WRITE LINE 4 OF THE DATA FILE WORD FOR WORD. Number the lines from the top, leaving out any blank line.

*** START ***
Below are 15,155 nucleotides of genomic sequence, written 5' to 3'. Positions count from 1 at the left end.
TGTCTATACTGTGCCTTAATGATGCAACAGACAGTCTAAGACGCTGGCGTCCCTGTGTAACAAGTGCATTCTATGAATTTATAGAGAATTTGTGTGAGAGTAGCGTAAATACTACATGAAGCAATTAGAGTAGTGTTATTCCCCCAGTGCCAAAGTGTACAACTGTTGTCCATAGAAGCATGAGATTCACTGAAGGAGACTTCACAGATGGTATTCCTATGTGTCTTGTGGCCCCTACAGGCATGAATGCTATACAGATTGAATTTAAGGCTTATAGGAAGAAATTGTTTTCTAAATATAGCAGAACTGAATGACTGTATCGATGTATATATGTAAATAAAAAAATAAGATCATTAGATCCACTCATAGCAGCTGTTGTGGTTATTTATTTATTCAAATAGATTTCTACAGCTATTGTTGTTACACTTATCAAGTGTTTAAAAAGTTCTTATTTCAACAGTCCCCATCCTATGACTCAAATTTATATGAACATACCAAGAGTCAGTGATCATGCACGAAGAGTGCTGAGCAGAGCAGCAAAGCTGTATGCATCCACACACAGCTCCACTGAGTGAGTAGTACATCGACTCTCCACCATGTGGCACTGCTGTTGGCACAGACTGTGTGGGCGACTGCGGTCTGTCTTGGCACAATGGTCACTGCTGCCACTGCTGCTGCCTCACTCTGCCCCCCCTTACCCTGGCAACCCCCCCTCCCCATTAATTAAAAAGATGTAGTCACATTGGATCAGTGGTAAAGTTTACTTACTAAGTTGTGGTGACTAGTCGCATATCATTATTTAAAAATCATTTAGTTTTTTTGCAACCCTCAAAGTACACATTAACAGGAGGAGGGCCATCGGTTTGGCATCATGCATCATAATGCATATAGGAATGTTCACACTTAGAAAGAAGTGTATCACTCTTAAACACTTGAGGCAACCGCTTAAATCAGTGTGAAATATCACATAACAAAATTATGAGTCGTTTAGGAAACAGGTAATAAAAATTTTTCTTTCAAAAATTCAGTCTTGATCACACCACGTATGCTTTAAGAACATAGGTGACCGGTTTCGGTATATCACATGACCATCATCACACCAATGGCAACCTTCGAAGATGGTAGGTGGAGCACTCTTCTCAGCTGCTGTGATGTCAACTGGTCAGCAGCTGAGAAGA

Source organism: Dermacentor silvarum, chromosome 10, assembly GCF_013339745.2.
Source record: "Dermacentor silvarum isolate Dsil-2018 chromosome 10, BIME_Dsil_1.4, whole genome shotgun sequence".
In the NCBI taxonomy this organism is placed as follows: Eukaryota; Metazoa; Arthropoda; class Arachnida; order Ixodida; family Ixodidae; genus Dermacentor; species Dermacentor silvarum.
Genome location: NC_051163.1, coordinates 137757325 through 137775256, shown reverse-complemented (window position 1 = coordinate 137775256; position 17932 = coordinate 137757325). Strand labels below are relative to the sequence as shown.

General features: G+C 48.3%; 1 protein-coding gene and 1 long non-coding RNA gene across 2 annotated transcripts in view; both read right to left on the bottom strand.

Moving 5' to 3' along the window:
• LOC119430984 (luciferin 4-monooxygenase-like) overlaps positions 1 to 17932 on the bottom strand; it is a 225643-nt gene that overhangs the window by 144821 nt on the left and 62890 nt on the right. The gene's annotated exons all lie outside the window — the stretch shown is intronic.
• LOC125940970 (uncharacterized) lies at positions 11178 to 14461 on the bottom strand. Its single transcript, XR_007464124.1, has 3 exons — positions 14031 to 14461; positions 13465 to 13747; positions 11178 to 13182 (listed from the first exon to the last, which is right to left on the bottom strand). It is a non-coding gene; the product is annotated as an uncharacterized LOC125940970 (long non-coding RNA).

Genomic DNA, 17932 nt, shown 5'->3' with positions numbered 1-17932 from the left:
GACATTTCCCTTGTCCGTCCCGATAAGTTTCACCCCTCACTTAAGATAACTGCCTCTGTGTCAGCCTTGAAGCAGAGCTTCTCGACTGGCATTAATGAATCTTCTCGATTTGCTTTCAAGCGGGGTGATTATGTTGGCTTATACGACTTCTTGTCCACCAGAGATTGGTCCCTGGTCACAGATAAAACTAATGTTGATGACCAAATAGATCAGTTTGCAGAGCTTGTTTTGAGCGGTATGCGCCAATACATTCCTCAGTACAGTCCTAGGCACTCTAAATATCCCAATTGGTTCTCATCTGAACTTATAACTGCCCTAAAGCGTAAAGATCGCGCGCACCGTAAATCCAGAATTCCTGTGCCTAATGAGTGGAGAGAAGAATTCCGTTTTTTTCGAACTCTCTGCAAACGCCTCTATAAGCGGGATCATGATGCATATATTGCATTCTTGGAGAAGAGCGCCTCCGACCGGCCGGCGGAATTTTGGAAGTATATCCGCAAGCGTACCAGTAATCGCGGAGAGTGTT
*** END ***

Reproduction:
Source record: "Dermacentor silvarum isolate Dsil-2018 chromosome 10, BIME_Dsil_1.4, whole genome shotgun sequence".